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Summary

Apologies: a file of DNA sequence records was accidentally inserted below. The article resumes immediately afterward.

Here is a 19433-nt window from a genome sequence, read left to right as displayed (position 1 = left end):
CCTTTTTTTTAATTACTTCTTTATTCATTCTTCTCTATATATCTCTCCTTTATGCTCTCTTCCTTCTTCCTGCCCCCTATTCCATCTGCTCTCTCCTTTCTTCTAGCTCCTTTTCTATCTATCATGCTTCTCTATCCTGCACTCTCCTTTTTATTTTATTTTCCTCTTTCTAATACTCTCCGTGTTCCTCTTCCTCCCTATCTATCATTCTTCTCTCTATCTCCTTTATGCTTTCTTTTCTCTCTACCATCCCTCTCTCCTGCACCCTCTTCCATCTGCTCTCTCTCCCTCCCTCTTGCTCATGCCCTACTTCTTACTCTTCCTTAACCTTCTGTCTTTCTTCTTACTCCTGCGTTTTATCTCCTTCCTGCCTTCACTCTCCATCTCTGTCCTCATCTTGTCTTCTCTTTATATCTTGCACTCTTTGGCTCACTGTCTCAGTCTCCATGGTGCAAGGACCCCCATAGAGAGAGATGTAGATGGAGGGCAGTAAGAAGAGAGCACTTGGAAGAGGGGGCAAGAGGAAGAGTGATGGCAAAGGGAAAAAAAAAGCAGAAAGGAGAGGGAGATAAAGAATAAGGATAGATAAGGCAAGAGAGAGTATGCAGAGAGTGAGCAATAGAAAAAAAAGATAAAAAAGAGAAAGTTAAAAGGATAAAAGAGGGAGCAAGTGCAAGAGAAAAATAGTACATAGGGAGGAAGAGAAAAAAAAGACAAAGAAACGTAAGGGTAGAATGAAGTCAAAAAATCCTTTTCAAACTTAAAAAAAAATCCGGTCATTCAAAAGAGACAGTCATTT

The maternally inherited bacterium Wolbachia infects the germline of most arthropod species. Using Drosophila simulans and D. melanogaster, we demonstrate that localization of Wolbachia to the fat bodies and adult brain is likely also a conserved feature of Wolbachia infection. Examination of three Wolbachia strains (WMel, WRiv, WPop) revealed that the bacteria preferentially concentrate in the central brain with low titres in the optic lobes. Distribution within regions of the central brain is largely determined by the Wolbachia strain, while the titre is influenced by both, the host species and the bacteria strain. In neurons of the central brain and ventral nerve cord, Wolbachia preferentially localizes to the neuronal cell bodies but not to axons. All examined Wolbachia strains are present intracellularly or in extracellular clusters, with the pathogenic WPop strain exhibiting the largest and most abundant clusters. We also discovered that 16 of 40 lines from the Drosophila Genetic Reference Panel are Wolbachia infected. Direct comparison of Wolbachia infected and cured lines from this panel reveals that differences in physiological traits (chill coma recovery, starvation, longevity) are partially due to host line influences. In addition, a tetracycline-induced increase in Drosophila longevity was detected many generations after treatment.